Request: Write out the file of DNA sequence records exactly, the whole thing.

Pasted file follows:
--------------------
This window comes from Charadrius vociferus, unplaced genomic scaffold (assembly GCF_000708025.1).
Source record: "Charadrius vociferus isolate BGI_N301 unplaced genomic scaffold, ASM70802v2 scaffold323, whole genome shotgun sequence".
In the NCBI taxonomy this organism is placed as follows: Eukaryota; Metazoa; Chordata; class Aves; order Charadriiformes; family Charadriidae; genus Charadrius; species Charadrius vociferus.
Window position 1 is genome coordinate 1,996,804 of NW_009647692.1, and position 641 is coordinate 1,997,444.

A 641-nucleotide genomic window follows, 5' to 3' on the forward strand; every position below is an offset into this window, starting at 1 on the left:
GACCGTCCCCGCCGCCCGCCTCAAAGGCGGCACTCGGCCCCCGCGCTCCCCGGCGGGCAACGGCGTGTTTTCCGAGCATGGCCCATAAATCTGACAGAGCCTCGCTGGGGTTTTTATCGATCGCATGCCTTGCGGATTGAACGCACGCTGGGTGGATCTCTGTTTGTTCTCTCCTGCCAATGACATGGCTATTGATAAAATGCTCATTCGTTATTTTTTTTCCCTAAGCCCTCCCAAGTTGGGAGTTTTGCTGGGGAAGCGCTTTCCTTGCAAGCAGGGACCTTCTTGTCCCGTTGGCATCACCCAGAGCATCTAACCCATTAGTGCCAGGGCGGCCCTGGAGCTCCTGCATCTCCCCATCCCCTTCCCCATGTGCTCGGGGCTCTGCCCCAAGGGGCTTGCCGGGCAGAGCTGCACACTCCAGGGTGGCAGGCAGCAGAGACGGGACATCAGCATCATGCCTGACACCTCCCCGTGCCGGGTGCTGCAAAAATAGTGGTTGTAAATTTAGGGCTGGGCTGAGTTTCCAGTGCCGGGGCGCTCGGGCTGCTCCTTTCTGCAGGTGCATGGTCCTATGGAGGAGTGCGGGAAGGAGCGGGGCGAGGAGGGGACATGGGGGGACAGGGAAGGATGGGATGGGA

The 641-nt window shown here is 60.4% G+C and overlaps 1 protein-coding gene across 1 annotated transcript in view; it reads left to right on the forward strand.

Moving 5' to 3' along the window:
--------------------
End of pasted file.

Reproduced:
This window comes from Charadrius vociferus, unplaced genomic scaffold (assembly GCF_000708025.1).
Source record: "Charadrius vociferus isolate BGI_N301 unplaced genomic scaffold, ASM70802v2 scaffold323, whole genome shotgun sequence".
In the NCBI taxonomy this organism is placed as follows: Eukaryota; Metazoa; Chordata; class Aves; order Charadriiformes; family Charadriidae; genus Charadrius; species Charadrius vociferus.
Window position 1 is genome coordinate 1,996,804 of NW_009647692.1, and position 641 is coordinate 1,997,444.

A 641-nucleotide genomic window follows, 5' to 3' on the forward strand; every position below is an offset into this window, starting at 1 on the left:
GACCGTCCCCGCCGCCCGCCTCAAAGGCGGCACTCGGCCCCCGCGCTCCCCGGCGGGCAACGGCGTGTTTTCCGAGCATGGCCCATAAATCTGACAGAGCCTCGCTGGGGTTTTTATCGATCGCATGCCTTGCGGATTGAACGCACGCTGGGTGGATCTCTGTTTGTTCTCTCCTGCCAATGACATGGCTATTGATAAAATGCTCATTCGTTATTTTTTTTCCCTAAGCCCTCCCAAGTTGGGAGTTTTGCTGGGGAAGCGCTTTCCTTGCAAGCAGGGACCTTCTTGTCCCGTTGGCATCACCCAGAGCATCTAACCCATTAGTGCCAGGGCGGCCCTGGAGCTCCTGCATCTCCCCATCCCCTTCCCCATGTGCTCGGGGCTCTGCCCCAAGGGGCTTGCCGGGCAGAGCTGCACACTCCAGGGTGGCAGGCAGCAGAGACGGGACATCAGCATCATGCCTGACACCTCCCCGTGCCGGGTGCTGCAAAAATAGTGGTTGTAAATTTAGGGCTGGGCTGAGTTTCCAGTGCCGGGGCGCTCGGGCTGCTCCTTTCTGCAGGTGCATGGTCCTATGGAGGAGTGCGGGAAGGAGCGGGGCGAGGAGGGGACATGGGGGGACAGGGAAGGATGGGATGGGA

The 641-nt window shown here is 60.4% G+C and overlaps 1 protein-coding gene across 1 annotated transcript in view; it reads left to right on the forward strand.

Moving 5' to 3' along the window: